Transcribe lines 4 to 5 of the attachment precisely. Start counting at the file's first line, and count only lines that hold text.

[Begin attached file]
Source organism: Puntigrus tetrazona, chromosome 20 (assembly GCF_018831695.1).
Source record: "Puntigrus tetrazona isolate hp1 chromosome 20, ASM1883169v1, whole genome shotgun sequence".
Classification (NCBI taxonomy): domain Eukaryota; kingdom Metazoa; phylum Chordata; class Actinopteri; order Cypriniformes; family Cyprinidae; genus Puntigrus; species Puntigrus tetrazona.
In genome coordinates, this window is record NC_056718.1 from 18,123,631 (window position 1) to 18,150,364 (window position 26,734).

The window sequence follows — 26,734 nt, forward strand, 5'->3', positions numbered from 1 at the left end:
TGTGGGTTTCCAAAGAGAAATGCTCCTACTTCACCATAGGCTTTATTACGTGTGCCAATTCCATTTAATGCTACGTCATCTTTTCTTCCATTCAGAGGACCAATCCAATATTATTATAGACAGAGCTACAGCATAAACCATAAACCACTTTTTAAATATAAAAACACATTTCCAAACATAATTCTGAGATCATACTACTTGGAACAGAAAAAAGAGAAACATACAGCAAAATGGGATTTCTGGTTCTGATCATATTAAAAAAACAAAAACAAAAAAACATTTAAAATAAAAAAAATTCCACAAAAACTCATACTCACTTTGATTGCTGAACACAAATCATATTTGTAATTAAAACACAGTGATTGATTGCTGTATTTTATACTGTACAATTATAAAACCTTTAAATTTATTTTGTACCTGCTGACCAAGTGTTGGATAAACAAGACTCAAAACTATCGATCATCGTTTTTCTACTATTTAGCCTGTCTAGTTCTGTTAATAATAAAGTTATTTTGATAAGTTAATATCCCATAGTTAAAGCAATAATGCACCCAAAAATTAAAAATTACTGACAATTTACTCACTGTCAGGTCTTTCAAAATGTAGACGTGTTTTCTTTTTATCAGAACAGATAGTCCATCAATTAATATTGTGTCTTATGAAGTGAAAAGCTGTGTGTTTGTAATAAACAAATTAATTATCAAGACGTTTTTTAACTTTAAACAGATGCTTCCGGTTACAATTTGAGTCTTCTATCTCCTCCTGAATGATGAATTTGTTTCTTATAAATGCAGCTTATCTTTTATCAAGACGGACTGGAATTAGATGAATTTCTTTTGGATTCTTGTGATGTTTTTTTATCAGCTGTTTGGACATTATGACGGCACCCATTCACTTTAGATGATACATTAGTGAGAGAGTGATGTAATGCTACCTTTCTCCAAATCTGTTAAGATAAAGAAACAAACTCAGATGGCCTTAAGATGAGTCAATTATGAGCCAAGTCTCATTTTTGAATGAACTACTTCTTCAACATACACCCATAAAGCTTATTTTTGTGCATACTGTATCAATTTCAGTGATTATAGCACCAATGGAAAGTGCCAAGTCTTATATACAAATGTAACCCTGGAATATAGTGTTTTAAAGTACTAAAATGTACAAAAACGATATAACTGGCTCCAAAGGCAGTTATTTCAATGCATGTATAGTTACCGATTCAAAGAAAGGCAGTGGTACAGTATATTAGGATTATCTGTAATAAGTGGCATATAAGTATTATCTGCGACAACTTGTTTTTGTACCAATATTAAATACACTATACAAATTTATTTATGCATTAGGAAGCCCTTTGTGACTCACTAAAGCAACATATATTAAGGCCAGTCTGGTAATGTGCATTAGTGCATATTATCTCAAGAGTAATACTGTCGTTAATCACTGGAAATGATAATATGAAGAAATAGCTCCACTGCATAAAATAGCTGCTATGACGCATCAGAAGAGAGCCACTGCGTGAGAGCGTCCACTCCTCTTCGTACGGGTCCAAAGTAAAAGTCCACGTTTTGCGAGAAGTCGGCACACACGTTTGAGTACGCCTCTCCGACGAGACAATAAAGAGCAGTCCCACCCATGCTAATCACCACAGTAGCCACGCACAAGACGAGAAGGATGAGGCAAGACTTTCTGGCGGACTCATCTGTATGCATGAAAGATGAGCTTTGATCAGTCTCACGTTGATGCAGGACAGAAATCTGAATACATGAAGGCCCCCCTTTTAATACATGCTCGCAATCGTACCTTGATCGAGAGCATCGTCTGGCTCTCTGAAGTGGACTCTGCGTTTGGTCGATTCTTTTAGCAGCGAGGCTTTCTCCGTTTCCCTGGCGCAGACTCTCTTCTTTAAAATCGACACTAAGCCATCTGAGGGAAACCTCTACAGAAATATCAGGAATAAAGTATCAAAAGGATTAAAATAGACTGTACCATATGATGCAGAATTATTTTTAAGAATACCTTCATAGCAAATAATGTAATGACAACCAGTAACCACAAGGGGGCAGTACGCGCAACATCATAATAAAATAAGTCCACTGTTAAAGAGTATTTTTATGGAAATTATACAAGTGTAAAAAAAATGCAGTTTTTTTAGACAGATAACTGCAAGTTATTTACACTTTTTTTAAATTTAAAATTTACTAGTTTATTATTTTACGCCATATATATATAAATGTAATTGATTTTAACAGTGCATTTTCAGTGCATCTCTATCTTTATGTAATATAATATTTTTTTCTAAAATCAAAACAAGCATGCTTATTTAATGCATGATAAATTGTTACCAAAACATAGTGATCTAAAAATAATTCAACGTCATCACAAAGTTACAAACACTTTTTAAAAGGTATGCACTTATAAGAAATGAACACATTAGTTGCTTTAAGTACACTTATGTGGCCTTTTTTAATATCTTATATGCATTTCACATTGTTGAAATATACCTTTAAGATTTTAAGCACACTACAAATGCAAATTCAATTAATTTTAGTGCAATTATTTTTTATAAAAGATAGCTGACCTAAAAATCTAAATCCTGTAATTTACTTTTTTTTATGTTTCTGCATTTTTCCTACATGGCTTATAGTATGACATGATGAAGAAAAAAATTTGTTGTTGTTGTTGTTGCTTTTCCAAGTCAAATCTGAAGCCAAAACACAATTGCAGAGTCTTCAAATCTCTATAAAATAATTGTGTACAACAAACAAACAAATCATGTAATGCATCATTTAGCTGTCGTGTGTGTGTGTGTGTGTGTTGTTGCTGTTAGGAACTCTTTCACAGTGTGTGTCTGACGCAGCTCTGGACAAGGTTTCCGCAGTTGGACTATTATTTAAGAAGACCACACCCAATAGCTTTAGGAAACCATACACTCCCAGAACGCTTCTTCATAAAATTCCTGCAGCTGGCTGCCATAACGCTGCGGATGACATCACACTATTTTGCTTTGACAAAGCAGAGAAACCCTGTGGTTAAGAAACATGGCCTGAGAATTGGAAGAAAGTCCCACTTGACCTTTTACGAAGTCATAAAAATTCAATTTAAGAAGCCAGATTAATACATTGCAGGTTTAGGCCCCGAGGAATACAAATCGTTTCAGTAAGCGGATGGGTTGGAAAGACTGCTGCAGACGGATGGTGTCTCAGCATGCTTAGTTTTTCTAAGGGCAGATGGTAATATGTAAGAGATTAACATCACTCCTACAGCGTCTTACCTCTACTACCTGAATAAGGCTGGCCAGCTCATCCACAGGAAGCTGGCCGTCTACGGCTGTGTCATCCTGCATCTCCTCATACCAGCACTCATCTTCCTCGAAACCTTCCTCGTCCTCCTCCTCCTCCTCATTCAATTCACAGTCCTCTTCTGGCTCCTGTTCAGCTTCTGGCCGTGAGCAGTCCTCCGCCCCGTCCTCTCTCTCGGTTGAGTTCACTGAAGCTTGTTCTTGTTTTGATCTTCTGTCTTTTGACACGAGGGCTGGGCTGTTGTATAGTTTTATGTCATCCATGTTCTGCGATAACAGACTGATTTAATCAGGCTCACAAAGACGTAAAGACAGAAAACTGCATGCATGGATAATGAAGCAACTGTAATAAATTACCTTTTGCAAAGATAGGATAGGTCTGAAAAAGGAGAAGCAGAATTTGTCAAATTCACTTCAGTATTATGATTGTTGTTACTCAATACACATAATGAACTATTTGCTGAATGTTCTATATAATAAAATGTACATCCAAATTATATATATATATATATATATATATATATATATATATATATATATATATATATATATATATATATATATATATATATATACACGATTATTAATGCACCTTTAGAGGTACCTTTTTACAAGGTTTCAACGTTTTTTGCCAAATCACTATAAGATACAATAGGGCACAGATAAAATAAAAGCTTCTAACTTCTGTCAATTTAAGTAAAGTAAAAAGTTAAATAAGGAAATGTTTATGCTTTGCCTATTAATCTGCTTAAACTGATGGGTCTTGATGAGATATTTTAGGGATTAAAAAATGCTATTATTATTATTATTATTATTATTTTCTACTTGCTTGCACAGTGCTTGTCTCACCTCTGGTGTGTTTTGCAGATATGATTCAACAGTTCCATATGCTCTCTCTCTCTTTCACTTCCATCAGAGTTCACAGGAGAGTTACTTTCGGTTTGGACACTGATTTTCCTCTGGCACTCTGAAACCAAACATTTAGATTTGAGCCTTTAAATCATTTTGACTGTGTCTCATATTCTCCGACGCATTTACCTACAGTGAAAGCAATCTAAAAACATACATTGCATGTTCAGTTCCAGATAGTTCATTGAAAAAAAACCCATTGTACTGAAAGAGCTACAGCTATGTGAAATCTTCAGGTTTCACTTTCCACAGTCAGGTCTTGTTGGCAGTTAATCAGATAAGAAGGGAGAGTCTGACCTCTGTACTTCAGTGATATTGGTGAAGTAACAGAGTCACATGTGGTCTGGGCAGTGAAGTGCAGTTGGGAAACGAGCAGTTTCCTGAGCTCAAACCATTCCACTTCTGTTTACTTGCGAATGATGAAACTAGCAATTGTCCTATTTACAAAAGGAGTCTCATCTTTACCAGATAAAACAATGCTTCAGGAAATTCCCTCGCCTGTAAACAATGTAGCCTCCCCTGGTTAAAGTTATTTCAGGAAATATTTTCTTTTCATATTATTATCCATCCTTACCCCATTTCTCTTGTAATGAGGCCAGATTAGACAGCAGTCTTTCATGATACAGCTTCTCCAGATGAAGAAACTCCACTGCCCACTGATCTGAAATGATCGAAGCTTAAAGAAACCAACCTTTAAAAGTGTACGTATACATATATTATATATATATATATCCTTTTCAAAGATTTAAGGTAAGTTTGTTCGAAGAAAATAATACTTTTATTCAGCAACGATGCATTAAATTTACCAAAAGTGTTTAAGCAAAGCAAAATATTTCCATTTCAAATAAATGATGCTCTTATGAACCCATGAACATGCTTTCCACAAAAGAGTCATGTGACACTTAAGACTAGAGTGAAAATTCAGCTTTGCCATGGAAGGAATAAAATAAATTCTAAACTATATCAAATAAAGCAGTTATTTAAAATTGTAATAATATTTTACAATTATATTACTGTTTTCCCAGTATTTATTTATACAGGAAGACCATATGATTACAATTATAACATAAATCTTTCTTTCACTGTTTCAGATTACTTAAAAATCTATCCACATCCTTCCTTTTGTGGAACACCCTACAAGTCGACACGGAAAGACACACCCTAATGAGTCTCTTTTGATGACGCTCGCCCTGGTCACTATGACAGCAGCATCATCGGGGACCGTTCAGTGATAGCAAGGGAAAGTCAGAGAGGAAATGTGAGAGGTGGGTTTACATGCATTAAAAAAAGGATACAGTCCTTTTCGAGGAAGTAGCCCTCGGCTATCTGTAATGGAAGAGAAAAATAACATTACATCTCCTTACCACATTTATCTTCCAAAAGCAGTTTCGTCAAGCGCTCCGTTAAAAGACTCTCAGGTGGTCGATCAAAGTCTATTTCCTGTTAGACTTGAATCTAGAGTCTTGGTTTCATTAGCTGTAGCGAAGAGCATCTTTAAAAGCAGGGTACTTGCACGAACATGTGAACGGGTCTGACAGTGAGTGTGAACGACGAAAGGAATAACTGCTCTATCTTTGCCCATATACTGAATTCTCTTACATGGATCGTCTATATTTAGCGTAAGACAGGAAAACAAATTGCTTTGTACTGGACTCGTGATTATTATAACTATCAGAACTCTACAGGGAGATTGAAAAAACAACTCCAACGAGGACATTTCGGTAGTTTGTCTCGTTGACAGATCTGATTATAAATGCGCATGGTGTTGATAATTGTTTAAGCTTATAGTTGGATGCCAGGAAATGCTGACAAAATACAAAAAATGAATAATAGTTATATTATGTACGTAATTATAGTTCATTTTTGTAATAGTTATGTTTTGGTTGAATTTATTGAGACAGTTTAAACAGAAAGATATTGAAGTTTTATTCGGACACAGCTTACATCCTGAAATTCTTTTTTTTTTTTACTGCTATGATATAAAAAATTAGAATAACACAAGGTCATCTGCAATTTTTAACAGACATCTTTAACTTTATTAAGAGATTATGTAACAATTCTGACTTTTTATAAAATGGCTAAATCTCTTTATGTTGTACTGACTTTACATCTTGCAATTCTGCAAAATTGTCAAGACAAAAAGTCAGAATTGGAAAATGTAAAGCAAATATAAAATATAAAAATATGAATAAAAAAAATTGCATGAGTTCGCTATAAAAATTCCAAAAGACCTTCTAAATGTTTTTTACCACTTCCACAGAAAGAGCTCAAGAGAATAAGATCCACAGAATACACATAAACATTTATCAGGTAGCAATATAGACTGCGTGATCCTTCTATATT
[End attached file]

In genome coordinates, this window is record NC_056718.1 from 18,123,631 (window position 1) to 18,150,364 (window position 26,734).

The window sequence follows — 26,734 nt, forward strand, 5'->3', positions numbered from 1 at the left end: